Army Wives Group Denies Membership to Lesbian Wife
There is an old saying that if you take two steps forward and one step back, you will eventually reach your goal. This serves as an apt description of the progress of gay rights generally and marriage equality specifically in the U.S. In just the past year, the Defense Department (DOD) has dropped its policy of dishonorably discharging gay service members, allowed uniformed troops to march in a gay pride parade and hosted a same-sex wedding in the historic chapel at West Point. All steps forward.
And then there are the officers’ spouses of Ft. Bragg, an Army post in North Carolina with a troubling history of discrimination against minorities. Early this month, the Association of Bragg Officers’ Spouses denied membership to Ashley Broadway, the legally married wife of Lieutenant Colonel Heather Mack, ostensibly because she lacks a military I.D.—but that requirement was adopted only after she applied for membership.
Broadway, who has been with Mack for 15 years and has two children with her, is active as a family coordinator for the American Military Partner Association, which assists military members with same-sex partners and their families work through the discrimination they still face. As Broadway has pointed out, she is not the first gay spouse to be blackballed in this manner: in September, Tanisha Ward, the wife of a deployed female airman, was denied membership to the Little Rock Air Force Base Spouse’s Club. That club’s executive board, however, has proposed changes to its constitution to remove its year-old requirement for a military I.D. and forbid discrimination on the basis of sexual orientation.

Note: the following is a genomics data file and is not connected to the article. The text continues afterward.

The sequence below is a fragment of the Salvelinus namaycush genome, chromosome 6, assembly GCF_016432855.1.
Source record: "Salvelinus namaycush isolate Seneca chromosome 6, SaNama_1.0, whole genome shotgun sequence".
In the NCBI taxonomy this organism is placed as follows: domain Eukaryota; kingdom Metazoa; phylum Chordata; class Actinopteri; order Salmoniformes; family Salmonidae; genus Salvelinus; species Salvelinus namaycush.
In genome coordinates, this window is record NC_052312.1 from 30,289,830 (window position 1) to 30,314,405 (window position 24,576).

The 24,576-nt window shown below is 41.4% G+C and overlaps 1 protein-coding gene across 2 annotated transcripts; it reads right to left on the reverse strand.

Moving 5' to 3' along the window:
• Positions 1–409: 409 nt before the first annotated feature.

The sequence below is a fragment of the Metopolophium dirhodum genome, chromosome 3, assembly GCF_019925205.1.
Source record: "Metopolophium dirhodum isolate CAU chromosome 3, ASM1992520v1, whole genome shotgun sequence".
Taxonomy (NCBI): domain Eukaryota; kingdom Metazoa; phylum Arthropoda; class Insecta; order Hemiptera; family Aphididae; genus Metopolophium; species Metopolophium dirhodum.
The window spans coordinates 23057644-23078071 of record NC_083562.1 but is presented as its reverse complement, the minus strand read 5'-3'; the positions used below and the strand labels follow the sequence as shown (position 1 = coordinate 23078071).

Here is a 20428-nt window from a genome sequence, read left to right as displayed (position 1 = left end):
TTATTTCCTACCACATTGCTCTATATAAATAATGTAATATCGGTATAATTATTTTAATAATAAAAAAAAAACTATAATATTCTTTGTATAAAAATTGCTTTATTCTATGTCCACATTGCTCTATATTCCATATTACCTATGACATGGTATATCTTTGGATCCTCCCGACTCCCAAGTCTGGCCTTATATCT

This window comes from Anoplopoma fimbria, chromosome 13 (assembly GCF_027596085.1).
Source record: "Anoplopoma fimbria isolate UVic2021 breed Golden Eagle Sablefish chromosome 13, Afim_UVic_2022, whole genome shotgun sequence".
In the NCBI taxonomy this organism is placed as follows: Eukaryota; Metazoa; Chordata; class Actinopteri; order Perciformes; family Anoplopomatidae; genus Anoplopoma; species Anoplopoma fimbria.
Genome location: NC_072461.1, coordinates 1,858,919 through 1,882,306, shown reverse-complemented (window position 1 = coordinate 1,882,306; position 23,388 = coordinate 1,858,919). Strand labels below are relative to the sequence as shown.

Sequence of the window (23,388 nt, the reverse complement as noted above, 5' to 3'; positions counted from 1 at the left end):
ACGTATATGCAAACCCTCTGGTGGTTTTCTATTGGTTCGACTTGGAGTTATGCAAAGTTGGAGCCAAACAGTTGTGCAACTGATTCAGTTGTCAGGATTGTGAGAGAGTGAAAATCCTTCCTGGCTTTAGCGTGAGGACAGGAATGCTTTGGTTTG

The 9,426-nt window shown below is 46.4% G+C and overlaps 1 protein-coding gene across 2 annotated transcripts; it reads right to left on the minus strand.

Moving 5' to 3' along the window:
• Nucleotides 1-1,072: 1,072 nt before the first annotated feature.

Because of the federal Defense of Marriage Act, same sex couples are not recognized by DOD as legally married, but since the repeal of “Don’t Ask Don’t Tell” same-sex spouses have been openly participating in a variety of on-base activities. Although spouse clubs are considered private organizations and are not fully subject to military law and regulations, their constitutions and bylaws must be regularly reviewed and approved by base officials, and clubs are expected to abide by non-discrimination rules.
Broadway has not given up. Col. Jeffrey Sanborn, the garrison commander at Ft. Bragg, has agreed to meet with her soon to address the situation. Given that at least one military spouses club—the Goodfellow Combines Spouses’ Club at Goodfellow Air Force Base in San Angelo, Texas,—already welcomes gay spouses, the question is whether Col. Sanborn will order club President Mary Ring to cease discriminating against gay spouses. That would be a step forward.
To Learn More:
Army Wives Group At Ft. Bragg Discriminates Against Lesbian (by Dan Avery, Queerty)
Denied Because I’m a Same-Sex Spouse? An Open Letter to the President of the Association of Bragg Officers’ Spouses (by Ashley Broadway, Huffington Post)
For First Time, Uniformed Troops March in Gay Pride Parade (by Noel Brinkerhoff, AllGov)
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